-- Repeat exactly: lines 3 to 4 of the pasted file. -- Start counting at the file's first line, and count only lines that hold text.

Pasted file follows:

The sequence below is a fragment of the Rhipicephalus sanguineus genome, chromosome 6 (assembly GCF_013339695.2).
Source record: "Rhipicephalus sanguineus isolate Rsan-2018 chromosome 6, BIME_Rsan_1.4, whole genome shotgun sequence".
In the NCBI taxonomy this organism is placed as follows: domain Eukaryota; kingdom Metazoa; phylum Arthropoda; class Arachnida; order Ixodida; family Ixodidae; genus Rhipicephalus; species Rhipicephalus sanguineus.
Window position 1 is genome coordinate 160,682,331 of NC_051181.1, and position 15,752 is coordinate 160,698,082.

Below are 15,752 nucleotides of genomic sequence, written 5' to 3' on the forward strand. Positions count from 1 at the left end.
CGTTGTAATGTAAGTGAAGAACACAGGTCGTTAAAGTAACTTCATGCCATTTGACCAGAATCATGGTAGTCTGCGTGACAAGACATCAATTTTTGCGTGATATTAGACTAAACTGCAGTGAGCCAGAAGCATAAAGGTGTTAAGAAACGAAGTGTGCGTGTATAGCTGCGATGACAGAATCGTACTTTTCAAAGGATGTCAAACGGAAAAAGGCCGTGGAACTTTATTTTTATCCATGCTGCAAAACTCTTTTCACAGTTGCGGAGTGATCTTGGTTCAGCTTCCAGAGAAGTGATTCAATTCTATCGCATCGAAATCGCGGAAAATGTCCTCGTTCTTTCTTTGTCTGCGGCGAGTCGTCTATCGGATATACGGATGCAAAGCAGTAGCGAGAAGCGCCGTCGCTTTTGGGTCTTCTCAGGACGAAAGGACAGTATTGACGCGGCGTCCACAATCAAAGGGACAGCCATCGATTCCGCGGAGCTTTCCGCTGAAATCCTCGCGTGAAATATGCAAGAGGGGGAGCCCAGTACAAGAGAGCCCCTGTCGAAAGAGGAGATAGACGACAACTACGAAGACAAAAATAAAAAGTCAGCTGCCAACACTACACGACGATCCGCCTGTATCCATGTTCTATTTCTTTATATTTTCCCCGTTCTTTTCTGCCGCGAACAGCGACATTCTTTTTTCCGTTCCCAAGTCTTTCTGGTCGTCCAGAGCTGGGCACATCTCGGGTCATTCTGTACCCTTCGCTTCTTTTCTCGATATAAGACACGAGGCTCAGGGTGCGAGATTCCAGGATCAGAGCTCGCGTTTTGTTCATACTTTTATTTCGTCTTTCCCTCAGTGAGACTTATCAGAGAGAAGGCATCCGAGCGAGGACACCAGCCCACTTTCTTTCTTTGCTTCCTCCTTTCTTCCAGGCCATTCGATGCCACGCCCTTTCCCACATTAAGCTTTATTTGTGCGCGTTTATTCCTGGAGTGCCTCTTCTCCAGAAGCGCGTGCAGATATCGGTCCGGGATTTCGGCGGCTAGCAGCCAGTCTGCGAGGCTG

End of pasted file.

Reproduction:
In the NCBI taxonomy this organism is placed as follows: domain Eukaryota; kingdom Metazoa; phylum Arthropoda; class Arachnida; order Ixodida; family Ixodidae; genus Rhipicephalus; species Rhipicephalus sanguineus.
Window position 1 is genome coordinate 160,682,331 of NC_051181.1, and position 15,752 is coordinate 160,698,082.